Celebrate Love, Not War: Don’t Use Valentine’s Day to Attack Men
Steven E. Rhoads
By

Valentine’s Day presents an opportunity for both men and women to express their devotion to their beloved in meaningful ways. Sadly, some feminists want to use this day to protest male violence and, no doubt, other male failures. Their goal is to supplant Valentine’s Day with V-Day—Violence Against Women Day—until violence stops.

To be sure, the number of women killed by men is appallingly high: 1,609 women were victims in the U.S. in 2012. We should work to dramatically reduce that number, but it will prove impossible to bring it to zero, and thus V-Day calls for the death of Valentine’s Day.

Male violence against women is particularly repulsive because it is so frequently cowardly. But why blame Men rather than some men? Men said “women and children first” on the Titanic, and many men died as a result; more recently, three men lost their lives in a movie theater in Aurora, Colorado, using their bodies to shield their girlfriends from the shooter. Men often seek out dangerous situations in an attempt to bring others to safety. One study found that over a seven-year period, 40 North American men and one woman died attempting to rescue people they did not know. In the summer of 1998, firefighters, overwhelmingly male, came from all over the country to fight the raging Florida fires.

At the center of V-day is “The Vagina Monologues,” which is performed on over 500 college campuses every year. Christina Hoff Sommers sums up the way the monologues portray my brethren as follows:

[It] features a rogues’ gallery of male brutes, sadists, child-molesters, genital mutilators, gang rapists and vile little boys. It is a poisonously anti-male play.

Not every feminist wants “The Vagina Monologues” to replace Valentine’s Day, and many have a cheerier understanding of men. But violence aside, large numbers of feminists have too many complaints about men to feel completely comfortable being honored by them and honoring them in turn—on Valentine’s Day or any other.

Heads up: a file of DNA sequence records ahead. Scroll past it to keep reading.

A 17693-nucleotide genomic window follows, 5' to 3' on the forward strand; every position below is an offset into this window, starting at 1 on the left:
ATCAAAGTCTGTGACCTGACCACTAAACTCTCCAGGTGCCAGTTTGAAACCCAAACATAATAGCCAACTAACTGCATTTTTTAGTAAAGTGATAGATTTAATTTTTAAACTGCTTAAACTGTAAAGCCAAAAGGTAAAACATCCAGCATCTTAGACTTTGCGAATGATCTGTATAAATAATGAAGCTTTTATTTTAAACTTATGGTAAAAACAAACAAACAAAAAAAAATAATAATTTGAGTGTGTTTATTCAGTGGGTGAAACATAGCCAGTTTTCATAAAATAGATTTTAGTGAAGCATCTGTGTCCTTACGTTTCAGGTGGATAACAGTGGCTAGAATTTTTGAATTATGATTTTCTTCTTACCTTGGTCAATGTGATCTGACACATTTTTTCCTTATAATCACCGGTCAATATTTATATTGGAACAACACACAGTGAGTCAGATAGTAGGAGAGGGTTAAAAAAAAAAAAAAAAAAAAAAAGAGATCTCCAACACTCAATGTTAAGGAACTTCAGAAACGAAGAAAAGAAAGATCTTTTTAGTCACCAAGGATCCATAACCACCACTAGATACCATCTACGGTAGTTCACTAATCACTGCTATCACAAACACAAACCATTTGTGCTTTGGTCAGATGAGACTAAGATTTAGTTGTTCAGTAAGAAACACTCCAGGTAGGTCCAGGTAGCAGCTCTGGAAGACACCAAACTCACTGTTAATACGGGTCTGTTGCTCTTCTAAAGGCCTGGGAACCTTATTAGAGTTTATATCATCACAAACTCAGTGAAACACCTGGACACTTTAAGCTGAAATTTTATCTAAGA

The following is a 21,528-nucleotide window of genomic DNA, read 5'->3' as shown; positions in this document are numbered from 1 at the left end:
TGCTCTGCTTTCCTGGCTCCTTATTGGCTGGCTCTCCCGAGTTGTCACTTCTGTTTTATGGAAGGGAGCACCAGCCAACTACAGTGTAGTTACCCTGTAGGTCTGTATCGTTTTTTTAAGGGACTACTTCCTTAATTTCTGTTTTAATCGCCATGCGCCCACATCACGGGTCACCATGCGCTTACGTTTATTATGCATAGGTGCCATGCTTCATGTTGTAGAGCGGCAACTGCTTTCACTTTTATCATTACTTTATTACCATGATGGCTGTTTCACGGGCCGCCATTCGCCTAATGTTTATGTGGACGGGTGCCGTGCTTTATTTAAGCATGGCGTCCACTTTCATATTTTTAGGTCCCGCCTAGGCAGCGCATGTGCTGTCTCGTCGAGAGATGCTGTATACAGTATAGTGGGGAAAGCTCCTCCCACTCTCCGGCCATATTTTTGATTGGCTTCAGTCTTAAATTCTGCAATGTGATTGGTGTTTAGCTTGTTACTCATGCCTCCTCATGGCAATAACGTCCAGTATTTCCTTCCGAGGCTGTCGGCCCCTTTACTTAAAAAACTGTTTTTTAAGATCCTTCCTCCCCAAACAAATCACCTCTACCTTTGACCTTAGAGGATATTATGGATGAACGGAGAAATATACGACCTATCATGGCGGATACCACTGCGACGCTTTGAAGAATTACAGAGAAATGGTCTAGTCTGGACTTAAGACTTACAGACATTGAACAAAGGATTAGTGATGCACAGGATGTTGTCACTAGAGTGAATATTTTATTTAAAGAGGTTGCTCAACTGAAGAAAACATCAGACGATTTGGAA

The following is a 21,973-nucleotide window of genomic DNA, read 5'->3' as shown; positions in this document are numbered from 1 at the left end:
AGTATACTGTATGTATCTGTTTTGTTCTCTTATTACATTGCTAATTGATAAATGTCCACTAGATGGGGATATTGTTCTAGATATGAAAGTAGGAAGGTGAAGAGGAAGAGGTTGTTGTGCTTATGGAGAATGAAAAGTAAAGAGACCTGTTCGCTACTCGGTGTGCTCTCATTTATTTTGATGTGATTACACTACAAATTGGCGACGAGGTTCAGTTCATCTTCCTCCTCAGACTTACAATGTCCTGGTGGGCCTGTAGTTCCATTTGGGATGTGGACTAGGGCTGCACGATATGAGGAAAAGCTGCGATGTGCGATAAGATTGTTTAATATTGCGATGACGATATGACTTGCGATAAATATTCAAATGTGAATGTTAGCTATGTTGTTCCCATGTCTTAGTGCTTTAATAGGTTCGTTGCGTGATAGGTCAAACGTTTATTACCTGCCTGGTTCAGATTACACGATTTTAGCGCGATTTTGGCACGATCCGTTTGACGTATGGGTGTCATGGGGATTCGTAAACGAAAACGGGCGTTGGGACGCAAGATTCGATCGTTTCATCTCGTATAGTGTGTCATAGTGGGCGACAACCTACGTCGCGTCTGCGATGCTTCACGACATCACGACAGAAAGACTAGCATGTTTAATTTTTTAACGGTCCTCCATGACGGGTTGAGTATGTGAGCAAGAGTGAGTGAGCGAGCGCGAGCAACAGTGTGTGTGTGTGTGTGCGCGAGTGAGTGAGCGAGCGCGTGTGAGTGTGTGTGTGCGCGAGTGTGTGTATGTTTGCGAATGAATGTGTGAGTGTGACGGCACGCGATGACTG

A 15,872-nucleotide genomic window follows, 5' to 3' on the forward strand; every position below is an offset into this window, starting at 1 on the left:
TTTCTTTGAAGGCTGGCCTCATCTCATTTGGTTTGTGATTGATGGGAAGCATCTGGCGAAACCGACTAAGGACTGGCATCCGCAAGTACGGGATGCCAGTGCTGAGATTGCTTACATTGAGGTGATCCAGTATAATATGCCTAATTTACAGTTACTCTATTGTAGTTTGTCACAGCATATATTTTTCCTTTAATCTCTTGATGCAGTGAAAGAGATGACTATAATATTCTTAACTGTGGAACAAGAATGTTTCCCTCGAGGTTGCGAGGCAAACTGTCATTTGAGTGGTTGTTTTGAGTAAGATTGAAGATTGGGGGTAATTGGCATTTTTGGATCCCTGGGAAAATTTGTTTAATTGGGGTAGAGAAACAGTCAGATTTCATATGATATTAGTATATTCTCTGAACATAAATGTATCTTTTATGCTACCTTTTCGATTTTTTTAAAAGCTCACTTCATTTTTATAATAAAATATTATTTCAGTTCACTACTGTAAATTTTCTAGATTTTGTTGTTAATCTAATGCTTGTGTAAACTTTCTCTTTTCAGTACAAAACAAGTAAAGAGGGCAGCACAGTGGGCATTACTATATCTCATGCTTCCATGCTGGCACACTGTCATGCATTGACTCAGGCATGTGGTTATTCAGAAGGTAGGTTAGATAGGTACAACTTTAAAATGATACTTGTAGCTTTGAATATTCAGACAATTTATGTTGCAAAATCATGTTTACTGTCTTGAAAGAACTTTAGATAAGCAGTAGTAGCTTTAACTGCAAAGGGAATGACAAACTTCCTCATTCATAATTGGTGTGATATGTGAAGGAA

Exhausting, devoid of love, and not much fun

For example, there is the common feminist complaint that men won’t do half the child-care. In Halving it All, Francine Deutsch admits that many women aren’t angry about this domestic mismatch. Her focus, though, is on those trailblazers who are outraged at the thought of doing more than half the child-care and who badger their husbands till they get to 50/50. As Deutsch says, “Equally sharing women… fight over principles. They fight straightforward and direct battles with husbands.” They refuse to get married or have children without promises of equal sharing, and they go on strike if they don’t get it. Men, Deutsch adds, “succumb to the threat of divorce by agreeing to carry the load at home.” One equal sharing husband puts it this way: “We wake up in the morning and yell at each other about who is going to take on responsibility for what on any given day.”

Most married women with children want to work part-time (53%) or not at all (23%) so they can spend more time with the children.

When my female students read this description of the feminist Promised Land, it seems to them exhausting, devoid of love, and not much fun at all. Most married women with children do not get outraged about unequal care because they don’t want their husbands to provide equal care. They want their husbands to work full-time and be the principal providers while they work part-time (53%) or not at all (23%) so they can spend more time with the children. Many would like more help than they get from their husbands, but they like child-care and want to do most of it themselves.

Women’s higher levels of estrogen and oxytocin help explain these nurturing preferences. Testosterone, on the other hand, interferes with nurturing instincts and helps explain most men’s weaker desires for extensive care of young children.